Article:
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One of the most important

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One of the most important components of being able to teach "HOW" is that the students have suffient "mental reserve" to be able to hold the necessary content in short term memory. This is only possible if the students have acquired basic number skills and are capable of performing them automatically. In other words they have acquired "automaticity'

I have a simple test I give to all of my middle school students to find out which need more basic work so that they can learn the "how" of advanced concepts. I call it the 100 addition facts.
I provide a test all of the addition facts from 0 to 9 randomly listed on one sheet of paper. ie 1+3, 0+6 etc. It is a timed test in which students are not allowed to skip questions. They are given 60 sec from the time they turn the paper over. Each should be able to write 60 answers in 60 sec --- if they have automaticity. I have had several 8th graders who answered less than 20. Try it on your class. I hope you are pleasantly surprised.

Middle school math teacher and coach

Thanks, Paul. An honest

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Thanks, Paul. An honest mistake, but one I caught only after submitting. As you alluded to, though, the point still stands: it's about the how and the what.

Middle school math teacher and coach

Science teacher, the point of

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Science teacher, the point of that paragraph, nay, the entire piece is that we must pay attention to both sides of this thing we call math. 32 years of experience might have also taught you that having a clear sense of approach (and not just procedure) actually helps students become better mathematicians. Hope that helps the understanding.

Middle school math teacher and coach

Well said, Ms. Garcia. Having

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Well said, Ms. Garcia. Having some sort of connection matters lots.

High School English Teacher from Navajo Nation

I went to a training this

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I went to a training this past Saturday on CCS for Math, and I discretely asked my favorite math teacher at my school what a quadratic equation actually does. I told her I could solve for x, but I had no idea why I'd ever use it. After talking, we started to share ideas on how to make our content more real for our students. As masters in our own content, it can be difficult to see how the "other side" thinks and reach all of our students.

I always loved the math teachers who explained the WHY and the HOW of each equation.

Math teacher

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Teaching Honors, and Concepts classes are two different things. Honors students have no problem following along as demonstrations are done in front of the class. However Concept students, or divergent students is completely different, and they need alternative methods of instruction. It is difficult to keep them interested in the topics, and frequently their fundamental knowledge is so weak that they need remediation in even the most basic areas.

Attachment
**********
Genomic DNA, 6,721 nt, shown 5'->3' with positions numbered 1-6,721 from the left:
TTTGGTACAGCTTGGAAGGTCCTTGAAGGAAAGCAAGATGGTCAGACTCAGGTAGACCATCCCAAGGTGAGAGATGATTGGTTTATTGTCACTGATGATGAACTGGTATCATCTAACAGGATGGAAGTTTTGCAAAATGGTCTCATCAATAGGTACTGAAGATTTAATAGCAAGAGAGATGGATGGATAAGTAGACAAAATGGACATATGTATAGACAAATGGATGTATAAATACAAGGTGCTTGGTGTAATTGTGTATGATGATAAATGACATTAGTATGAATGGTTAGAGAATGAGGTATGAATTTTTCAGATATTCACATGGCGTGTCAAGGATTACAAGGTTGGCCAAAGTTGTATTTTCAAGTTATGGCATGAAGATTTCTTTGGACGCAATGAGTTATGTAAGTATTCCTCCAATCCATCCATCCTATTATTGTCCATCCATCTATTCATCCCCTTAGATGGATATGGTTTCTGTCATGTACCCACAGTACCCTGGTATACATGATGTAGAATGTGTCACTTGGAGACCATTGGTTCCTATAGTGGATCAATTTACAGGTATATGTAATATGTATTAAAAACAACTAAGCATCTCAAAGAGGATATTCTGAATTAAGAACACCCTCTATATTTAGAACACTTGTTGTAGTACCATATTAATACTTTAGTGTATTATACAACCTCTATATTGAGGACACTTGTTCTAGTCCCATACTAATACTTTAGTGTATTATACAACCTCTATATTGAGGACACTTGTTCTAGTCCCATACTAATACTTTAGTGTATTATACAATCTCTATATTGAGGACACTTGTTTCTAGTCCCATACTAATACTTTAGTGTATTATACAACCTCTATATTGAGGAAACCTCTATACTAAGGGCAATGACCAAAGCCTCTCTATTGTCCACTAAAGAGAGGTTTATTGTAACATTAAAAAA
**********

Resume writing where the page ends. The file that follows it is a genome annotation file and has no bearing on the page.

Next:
Would you rather your

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Would you rather your students know how to find the slope of a linear relationship or that they can make sense of the answer once they find it? You want both. If they don't make sense of the answer, they won't remember how to find it after the test. I know this from experience, because as a high school science teacher, the slopes of many graphs are important, and I know that middle school math teachers went through the motions of teaching what slope is, but I always have to reteach it before we begin to interpret the data that is graphed after lab. If you teach the thinking and analysis part, their standardized test scores won't go down...they will actually go up. 32 years of experience has taught me that.

Math Teacher

Jose, you have stated very

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Jose, you have stated very well the change that, difficult as it may be, we must pursue if we are ever to improve our student's math proficiency. However, one minor note - there are eight mathematical in the CCSSM, not seven. These are closely aligned with the Process Standards that NCTM has been advocating for over 20 years.
If the CCSSM are to be implemented properly, then it is really about how we teach math as much as the what.

Constructing Arguments

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I like how you describe some of the practices as 'soft skills'. I believe you are absolutely correct in stating that the practices are as important or more important than individual content topics, and agree that if a student can't make sense of a slope that they are unable to know if they are correct or not.

Thanks for sharing your post. I will be forwarding this on!

Educational Consultant/Author, Southern California

Thank you for your candor.

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Thank you for your candor. Each class of students is unique, as each child is unique, and I appreciate your thoughts on helping kids develop rather than just help kids test.

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